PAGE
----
In a recent Boston Globe article that examined the idea of regionally focused immigration policy aimed at American cities with population loss, Econsult Solutions Senior Analyst, Adam Ozimek offered his support for the idea.
The Case for Regional Immigration
A bold new proposal: send American newcomers where they’re needed.
July 07, 2013
Leon Neyfakh | Globe Staff
In the United States, advocates of a regional visa program say it would harness a global supply to meet clear domestic needs. Millions of people around the world want to move to the United States, and many parts of the country—especially depopulated cities like Detroit, Cleveland, and Pittsburgh—would love to welcome motivated new residents. Adding some immigration on a purely regional basis would loosen the restrictive system overseen by the State Department and the Department of Homeland Security, the argument goes, without forcing more newcomers on less welcoming states like Arizona.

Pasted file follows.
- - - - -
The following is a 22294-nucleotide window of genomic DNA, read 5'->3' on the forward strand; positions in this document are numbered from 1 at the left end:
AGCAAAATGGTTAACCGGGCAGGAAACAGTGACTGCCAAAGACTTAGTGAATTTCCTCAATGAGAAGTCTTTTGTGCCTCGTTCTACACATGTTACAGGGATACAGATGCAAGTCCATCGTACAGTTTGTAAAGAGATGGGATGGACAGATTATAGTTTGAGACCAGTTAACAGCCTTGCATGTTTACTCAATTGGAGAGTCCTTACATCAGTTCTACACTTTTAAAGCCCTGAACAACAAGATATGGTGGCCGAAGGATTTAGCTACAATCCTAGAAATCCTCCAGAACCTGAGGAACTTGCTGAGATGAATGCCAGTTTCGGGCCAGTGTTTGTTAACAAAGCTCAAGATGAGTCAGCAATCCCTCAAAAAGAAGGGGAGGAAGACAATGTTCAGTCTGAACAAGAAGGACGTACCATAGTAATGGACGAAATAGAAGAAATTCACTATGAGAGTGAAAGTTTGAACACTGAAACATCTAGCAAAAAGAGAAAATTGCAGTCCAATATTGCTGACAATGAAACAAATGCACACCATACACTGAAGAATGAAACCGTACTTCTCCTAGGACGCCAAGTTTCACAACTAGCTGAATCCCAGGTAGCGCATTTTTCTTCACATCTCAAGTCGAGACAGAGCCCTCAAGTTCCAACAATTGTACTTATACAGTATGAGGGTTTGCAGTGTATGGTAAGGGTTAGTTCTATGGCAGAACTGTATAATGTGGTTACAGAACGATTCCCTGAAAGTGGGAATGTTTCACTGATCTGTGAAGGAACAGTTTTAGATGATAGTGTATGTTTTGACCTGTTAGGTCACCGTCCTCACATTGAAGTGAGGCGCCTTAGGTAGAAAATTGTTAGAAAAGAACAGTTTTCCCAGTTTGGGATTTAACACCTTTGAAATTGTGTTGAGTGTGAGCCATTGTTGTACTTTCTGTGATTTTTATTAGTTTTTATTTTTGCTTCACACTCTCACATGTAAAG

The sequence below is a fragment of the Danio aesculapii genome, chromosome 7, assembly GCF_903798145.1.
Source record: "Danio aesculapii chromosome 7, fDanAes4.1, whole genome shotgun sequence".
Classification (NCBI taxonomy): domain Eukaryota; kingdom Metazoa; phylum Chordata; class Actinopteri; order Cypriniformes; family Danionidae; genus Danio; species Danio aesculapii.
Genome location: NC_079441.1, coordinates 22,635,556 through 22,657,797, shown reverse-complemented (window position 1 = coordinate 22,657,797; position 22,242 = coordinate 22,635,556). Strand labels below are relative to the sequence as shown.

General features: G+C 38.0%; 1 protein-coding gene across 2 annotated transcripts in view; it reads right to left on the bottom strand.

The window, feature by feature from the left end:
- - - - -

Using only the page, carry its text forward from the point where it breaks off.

“Right now immigrants aren’t directed to areas where they’re necessarily needed the most,” said Adam Ozimek, a widely read economics blogger and consultant. “Areas that have declining populations and vacant houses—they’ve got a stronger need for immigrants. So the hope is that the areas that need them more would be able to let more in.” > Read the full article here.